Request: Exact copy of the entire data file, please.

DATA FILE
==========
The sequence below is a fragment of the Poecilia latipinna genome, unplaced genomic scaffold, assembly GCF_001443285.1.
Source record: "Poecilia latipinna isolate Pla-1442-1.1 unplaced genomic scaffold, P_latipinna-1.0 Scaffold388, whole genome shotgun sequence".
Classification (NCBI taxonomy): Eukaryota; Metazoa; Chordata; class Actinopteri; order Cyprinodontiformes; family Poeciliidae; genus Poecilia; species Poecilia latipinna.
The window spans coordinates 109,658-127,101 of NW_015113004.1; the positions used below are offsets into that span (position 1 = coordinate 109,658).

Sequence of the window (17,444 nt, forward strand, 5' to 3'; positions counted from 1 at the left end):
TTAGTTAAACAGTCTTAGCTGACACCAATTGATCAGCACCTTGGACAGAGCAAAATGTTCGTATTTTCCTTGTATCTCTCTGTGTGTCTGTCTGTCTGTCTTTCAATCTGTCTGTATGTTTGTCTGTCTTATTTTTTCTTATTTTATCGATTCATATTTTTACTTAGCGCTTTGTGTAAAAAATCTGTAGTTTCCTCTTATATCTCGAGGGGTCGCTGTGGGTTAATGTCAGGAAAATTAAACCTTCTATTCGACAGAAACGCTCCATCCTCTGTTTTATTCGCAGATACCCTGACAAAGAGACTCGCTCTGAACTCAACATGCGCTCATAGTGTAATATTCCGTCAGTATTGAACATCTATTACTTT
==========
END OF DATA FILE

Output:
The sequence below is a fragment of the Poecilia latipinna genome, unplaced genomic scaffold, assembly GCF_001443285.1.
Source record: "Poecilia latipinna isolate Pla-1442-1.1 unplaced genomic scaffold, P_latipinna-1.0 Scaffold388, whole genome shotgun sequence".
Classification (NCBI taxonomy): Eukaryota; Metazoa; Chordata; class Actinopteri; order Cyprinodontiformes; family Poeciliidae; genus Poecilia; species Poecilia latipinna.
The window spans coordinates 109,658-127,101 of NW_015113004.1; the positions used below are offsets into that span (position 1 = coordinate 109,658).

Sequence of the window (17,444 nt, forward strand, 5' to 3'; positions counted from 1 at the left end):
TTAGTTAAACAGTCTTAGCTGACACCAATTGATCAGCACCTTGGACAGAGCAAAATGTTCGTATTTTCCTTGTATCTCTCTGTGTGTCTGTCTGTCTGTCTTTCAATCTGTCTGTATGTTTGTCTGTCTTATTTTTTCTTATTTTATCGATTCATATTTTTACTTAGCGCTTTGTGTAAAAAATCTGTAGTTTCCTCTTATATCTCGAGGGGTCGCTGTGGGTTAATGTCAGGAAAATTAAACCTTCTATTCGACAGAAACGCTCCATCCTCTGTTTTATTCGCAGATACCCTGACAAAGAGACTCGCTCTGAACTCAACATGCGCTCATAGTGTAATATTCCGTCAGTATTGAACATCTATTACTTT